It’s not 2010.
As Republicans preach hatred of Obamacare to a dwindling audience even among their own members, Democratic Gov. Steve Beshear chose to use the Kentucky Farm Bureau Country Ham Breakfast to make a powerful case for Obamacare to 1,600 diners.
Republican Senators Mitch McConnell and Rand Paul, also attending, weren’t expecting the onslaught. Jill Lawrence reported, “It was not what anyone expected—least of all Republican Sens. Mitch McConnell and Rand Paul, who sat stone-faced onstage with Beshear as he unloaded on them without using names.”
Beshear finished with a stab to the heart of GOP’s NoCare, no alternative. “It’s amazing to me how people who are pouring time and money and energy into trying to repeal the Affordable Care Act sure haven’t put that kind of energy into trying to improve the health of Kentuckians,” according to the National Journal.
That’s quite a flip of the narrative from the defensive, taken off guard Democratic apology tour of 2010. “We’re so sorry we’re trying to help you not get screwed by insurance companies” isn’t as appealing as “What have you done to help improve the health of your constituents?”
The National Journal reported that Beshear compared health insurance to “the safety net of crop insurance” and said farmers need both. His relentless onslaught continued:
He said 640,000 Kentuckians—15 percent of the state—don’t have health insurance and “trust me, you know many of those 640,000 people. You’re friends with them. You’re probably related to them. Some may be your sons and daughters. You go to church with them. Shop with them. Help them harvest their fields. Sit in the stands with them as you watch your kids play football or basketball or ride a horse in competition. Heck, you may even be one of them.”
“We’ve ranked that bad for a long, long time. The Affordable Care Act is our historic opportunity to address this weakness and to change the course of the future of the commonwealth. We’re going to make insurance available for the very first time in our history to every single citizen of the commonwealth of Kentucky.”
About half the audience burst into applause at that point while the other half sat on their hands. But he wasn’t done. He cited a study that showed the law would inject about $15.6 billion into the Kentucky economy over eight years, create 17,000 new jobs, and generate $802 million for the state budget.
The Governor might have surprised Senator Rand Paul, who later lamely claimed that he doesn’t do partisan topics at nonpartisan events like the Ham Breakfast (and then proceeded to list off some partisan topics in the way that Republicans do, assuming everyone agrees with them – so that “partisan” means “doesn’t agree with me”), but he knows very well that Beshear chose well.
Beshear was speaking to the farmers at the breakfast, and according to the Center for Rural Affairs, “rural residents are responsible for nearly 22 percent more of their total health care costs (premiums and out-of-pocket costs) than are urban or suburban residents.” Thus the provisions of Obamacare will be very important for the rural community. A new study for the Center for Rural Affairs found:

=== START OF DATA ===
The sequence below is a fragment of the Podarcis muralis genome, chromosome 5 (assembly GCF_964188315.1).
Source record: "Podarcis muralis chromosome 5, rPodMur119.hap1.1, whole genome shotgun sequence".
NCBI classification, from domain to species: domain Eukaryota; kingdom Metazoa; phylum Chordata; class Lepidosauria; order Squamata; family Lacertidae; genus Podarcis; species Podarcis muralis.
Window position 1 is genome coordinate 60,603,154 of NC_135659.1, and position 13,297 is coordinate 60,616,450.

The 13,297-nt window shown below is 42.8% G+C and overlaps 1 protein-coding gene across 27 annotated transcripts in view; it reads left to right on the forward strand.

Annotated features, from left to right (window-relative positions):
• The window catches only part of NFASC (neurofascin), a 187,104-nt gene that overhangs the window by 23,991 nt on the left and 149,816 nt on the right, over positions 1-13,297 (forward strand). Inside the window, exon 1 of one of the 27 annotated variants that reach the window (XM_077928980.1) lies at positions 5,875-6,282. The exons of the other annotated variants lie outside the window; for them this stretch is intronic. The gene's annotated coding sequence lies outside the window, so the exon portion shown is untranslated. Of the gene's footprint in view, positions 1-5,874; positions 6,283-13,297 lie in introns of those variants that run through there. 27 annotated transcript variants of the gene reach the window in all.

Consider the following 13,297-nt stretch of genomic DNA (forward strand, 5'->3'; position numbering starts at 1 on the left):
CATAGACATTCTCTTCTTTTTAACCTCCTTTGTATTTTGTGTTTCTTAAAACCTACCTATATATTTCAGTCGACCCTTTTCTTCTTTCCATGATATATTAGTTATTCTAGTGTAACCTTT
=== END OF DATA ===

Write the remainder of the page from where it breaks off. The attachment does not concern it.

Cost-sharing and limiting out-of-pocket medical expenses will be crucial for many rural families. The proportion of rural residents with nearly every chronic disease or condition is higher than in urban centers, and rural residents receive fewer regular medical checkups and routine diagnostic tests than they medically and statistically should.
Cost-sharing will allow rural Americans to obtain the tests and checkups they should at lower cost, potentially enhancing their long-term health.
When it comes down to it, Republicans are stuck making the argument that healthcare is partisan, and only the Democrats have a plan for healthcare for Americans. McConnell tried to use the Teamsters Union against Obamacare, as if Republicans haven’t been trying to kill the unions. He did manage to get a cheer for his predictably lame “solution” — which was, of course, to kill Obamacare. Paul tried to rebut Beshear’s onslaught at the Ham Breakfast by making the argument that you shouldn’t want Obamacare because it’s not free — the fed has to pay for it and the fed is in debt.
According to the nonpartisan Congressional Budget Office, Obamacare reduces the deficit. But arguing about the deficit as a reason to ignore personal health and perhaps life saving help is weak at best. Yes, a Republican audience will love Rand and McConnell’s arguments, but the problem comes when those ideas come crashing up against personal need. The instinct for self-preservation is stronger than hatred for Obama, fear of “Socialism”, and concern about the deficit (all of which are most often rote, jingoistic team cheers of the base rather than real emotional engagement with an issue).
The truth is that Republicans don’t have a logical argument against Obamacare, especially as it was partially based on their own ideas. And that is why they are devolving into what appears to be their 2014 Hail Mary — lying to their base about the possibility of impeaching Obama.
As if they didn’t already sound crazy enough.